Combinatorial notation (\choose) not working with \frac

This is one of the reasons why using the \choose method is not the best.

What happens? When \frac is expanded, it looks for two arguments, which in your case are determined to be

{200 \choose 11}{ 200 \choose {N-189}}


200 \choose N

Then TeX will transform this into the primitive call

{\begingroup<first argument>\endgroup\over<second argument>}

which in your case is

{\begingroup{200 \choose 11}{ 200 \choose {N-189}}\endgroup\over 200 \choose N}

which is indeed ambiguous as the error message says: it's like

a \over b \over c

which is of course invalid.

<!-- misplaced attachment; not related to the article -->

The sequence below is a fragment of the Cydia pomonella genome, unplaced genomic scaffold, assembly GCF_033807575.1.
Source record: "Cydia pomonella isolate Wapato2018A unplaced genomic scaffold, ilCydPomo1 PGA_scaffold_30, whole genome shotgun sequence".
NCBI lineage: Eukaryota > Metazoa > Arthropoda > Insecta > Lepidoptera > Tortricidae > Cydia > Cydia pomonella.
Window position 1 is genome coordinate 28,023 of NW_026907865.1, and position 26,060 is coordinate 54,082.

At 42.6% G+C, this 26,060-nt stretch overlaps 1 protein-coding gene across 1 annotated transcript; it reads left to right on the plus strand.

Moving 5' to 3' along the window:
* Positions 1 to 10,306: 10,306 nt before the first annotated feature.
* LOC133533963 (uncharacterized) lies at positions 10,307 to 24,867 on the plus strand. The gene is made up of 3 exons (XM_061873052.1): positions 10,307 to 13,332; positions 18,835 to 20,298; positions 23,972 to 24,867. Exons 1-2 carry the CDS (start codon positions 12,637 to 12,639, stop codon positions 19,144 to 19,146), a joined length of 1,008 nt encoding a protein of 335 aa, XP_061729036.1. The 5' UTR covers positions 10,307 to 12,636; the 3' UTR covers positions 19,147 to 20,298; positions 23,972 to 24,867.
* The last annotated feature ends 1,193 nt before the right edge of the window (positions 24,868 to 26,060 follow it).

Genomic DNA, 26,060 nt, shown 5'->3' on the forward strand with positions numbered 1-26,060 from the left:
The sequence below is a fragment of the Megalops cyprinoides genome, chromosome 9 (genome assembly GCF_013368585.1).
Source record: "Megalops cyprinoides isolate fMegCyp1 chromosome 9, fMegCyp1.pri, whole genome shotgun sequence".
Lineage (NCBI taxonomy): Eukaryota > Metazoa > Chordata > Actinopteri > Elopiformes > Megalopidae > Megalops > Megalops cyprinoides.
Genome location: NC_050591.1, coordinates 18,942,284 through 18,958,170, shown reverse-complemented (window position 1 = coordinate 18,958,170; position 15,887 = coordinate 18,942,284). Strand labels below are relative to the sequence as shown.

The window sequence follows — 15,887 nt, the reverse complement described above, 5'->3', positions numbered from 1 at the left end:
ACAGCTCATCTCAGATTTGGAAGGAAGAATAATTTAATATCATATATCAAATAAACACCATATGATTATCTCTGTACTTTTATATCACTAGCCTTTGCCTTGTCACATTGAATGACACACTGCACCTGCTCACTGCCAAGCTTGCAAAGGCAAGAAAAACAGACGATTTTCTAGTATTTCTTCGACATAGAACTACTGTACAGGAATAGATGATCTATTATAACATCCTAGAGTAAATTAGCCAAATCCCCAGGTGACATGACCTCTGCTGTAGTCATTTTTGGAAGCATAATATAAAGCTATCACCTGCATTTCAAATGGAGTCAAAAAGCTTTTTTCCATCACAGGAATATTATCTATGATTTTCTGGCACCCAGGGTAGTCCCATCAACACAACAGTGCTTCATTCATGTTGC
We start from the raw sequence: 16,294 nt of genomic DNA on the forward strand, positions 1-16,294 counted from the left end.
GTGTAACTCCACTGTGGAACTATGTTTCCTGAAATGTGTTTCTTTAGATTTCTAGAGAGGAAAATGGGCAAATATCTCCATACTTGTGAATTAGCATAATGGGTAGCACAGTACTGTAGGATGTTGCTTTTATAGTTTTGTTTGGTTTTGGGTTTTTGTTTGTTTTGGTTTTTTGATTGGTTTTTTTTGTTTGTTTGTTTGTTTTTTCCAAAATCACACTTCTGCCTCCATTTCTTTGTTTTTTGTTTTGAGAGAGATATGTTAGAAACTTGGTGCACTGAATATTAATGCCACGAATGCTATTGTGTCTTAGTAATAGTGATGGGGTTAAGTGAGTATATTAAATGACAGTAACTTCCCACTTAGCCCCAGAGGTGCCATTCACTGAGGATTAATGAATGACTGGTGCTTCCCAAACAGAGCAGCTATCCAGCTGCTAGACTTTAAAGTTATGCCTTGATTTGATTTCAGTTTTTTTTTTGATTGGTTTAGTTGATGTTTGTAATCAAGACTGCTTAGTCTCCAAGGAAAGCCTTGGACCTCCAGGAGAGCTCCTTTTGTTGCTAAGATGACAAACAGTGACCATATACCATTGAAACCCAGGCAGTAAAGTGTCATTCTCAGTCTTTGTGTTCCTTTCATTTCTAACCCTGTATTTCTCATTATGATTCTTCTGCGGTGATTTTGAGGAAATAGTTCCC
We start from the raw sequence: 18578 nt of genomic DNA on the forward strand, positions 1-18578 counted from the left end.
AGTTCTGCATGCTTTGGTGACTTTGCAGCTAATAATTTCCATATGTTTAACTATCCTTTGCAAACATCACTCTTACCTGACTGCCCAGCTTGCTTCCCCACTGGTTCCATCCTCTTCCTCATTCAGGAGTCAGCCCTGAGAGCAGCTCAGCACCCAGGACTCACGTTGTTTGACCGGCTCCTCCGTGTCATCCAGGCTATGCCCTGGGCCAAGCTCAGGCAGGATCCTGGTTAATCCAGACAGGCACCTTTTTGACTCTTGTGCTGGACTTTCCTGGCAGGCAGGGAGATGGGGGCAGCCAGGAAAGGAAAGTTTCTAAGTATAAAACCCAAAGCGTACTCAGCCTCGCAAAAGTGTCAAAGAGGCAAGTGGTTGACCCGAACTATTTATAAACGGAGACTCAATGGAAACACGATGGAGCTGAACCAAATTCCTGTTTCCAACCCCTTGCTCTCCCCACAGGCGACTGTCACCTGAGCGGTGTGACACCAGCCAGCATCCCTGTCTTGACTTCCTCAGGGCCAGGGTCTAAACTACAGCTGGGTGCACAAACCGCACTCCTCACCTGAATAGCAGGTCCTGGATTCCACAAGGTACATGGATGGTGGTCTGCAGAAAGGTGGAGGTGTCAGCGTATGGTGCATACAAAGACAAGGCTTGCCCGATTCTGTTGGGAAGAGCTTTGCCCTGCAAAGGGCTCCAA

Do yourself a favor and use



$p_N=\frac{\binom{200}{11} \binom{200}{N-189}}{\binom{200}{N}}$


which is clearer and doesn't require extra braces like

$p_N= \frac{{200 \choose 11}{ 200 \choose {N-189}}}{{200 \choose N}}$

By the way, the braces around N-189 are redundant. But, really, use the amsmath method that automatically supplies the internal braces when expanding things to the primitive calls.

I have seen often \choose in MathJaX and if I not remember not good also in Open Office or LibreOffice. For my humble opinion are important to have a full minimal working example to see the mistakes. I use often $\binom{n}{k}$.


\[p_N= \frac{\binom{200}{11}\binom{200}{N}}{\binom{200}{N-189}}\]

enter image description here